Lighting Some Flames towards conlang artistry
|From:||Jim Grossmann <steven@...>|
|Date:||Wednesday, March 13, 2002, 6:45|
1. Though scientific theories are necessary for doing science, esthetic
theories are not necessary for creating art. Furthermore, the definition of
art is problematic. Therefore, I see no value in attempting to create a
consensus about what constitutes an esthetically satisfactory conlang.
2. Since conlangs tend to be idiosyncratic, and tend to assert their
creators' individuality, I see no point in dividing the list into "schools."
Labels like "naturalistic," "exotic," and "logical" should be seen as points
on a continuum, not pigeonholes in which conlangers should feel confined.
3. Criticism needs to do more than rate conlangs by some arbitrary standard
of goodness or badness. It should give us insight into each conlang on its
own terms. Why not use the author's aims as the implicit standard, and
then criticize on the basis of whether the author accomplished the aims?
What was the conlanger trying to accomplish?
Did the conlanger accomplish it?
What forms of discourse can the conlang be used for in its present
Is the presentation clear?
4. Questions like these implicitly recognize the validity of all the forms
we see on this list, while providing a basis for suggesting improvements.
Suppose Fred writes a grammatical sketch for a faux romance language.
questions one and two: Based on these questions, we might suggest that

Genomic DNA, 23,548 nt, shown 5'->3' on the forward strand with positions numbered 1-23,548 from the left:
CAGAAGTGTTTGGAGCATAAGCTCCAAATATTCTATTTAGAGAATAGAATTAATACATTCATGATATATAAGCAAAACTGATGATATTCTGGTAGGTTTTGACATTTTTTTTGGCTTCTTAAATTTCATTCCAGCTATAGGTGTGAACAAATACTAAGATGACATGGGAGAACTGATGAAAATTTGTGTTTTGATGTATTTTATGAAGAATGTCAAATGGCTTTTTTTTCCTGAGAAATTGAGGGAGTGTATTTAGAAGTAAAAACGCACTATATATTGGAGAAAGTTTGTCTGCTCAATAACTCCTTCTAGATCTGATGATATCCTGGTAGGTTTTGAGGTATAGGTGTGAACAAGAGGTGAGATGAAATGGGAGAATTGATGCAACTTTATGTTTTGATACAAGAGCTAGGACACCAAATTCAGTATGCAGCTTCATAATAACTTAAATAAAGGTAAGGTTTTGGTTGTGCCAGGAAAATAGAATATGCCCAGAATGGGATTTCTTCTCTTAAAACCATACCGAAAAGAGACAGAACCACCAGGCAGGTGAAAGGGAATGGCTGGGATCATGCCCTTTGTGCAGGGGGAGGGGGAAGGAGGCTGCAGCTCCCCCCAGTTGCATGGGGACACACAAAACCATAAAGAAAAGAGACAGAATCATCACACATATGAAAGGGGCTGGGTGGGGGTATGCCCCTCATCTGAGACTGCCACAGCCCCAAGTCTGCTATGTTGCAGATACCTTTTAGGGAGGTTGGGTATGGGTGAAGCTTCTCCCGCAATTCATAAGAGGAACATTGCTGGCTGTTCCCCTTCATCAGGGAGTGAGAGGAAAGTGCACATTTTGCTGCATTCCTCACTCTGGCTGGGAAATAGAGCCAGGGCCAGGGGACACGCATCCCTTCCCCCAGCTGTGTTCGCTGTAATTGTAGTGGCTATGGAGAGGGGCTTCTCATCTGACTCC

Fred remove the sophisticated system of phonemic tone. We might also check
phonologies and word etymologies in the examples, even if the sketch need
not explain these details.
question three: In a grammatical sketch, the target form of discourse is
presumeably a range of examples that illustrate the basic grammar. (IMO,
full-blown reference grammars are needed for myth cycles and diaries.) If
the presentation and examples describe only agent-action-patient, the sketch
is most likely not detailed enough.
question four: If the sketch contains only examples, and little or no
presentation, it deserves some criticism. For a sketch, excessive detail
is also a hazard: a sketch with one page on core grammar and ten pages on
the allomorphs of the word for "doorknob" most likely needs re-working.
Accuracy in presentation is as important for a sketch as it is for a
full-blown reference grammar.
5. But suppose Fred says "I LIKE sketches of faux romance languages that
happen to have lots of phonemic tones and many allomophs for its word for
'doorknob,' and I think that the reader should savor the mystery of my
corpus of examples, rather than have the mystery destroyed by lucid
This does not present a problem for either the critic or creator. Criticism
represents freedom of speech; the decision to heed or ignore it represents
freedom of thought. Personally, I think people want more criticism,
provided that it is constructive.
6. There has been a dearth of criticism on this list. (I admit it: I
wimped out on Johnathan's Telona project: his notes are still waiting on a
disk for me to peruse and respond to. I hope to find the time to come back
But, frankly, I think the idea of scheduled criticism is a bit too
regimented. (I was about to use a more Freudian term.)
May I suggest a tag on the subject heading, by which people invite listers
to critique their work? The CHAT and OT tags work well for their purposes.
May I suggest that HELP at the beginning of the subject heading be used to
invite listers to critique conlang material? PLEASE CRITIQUE is lengthier,
but more descriptive.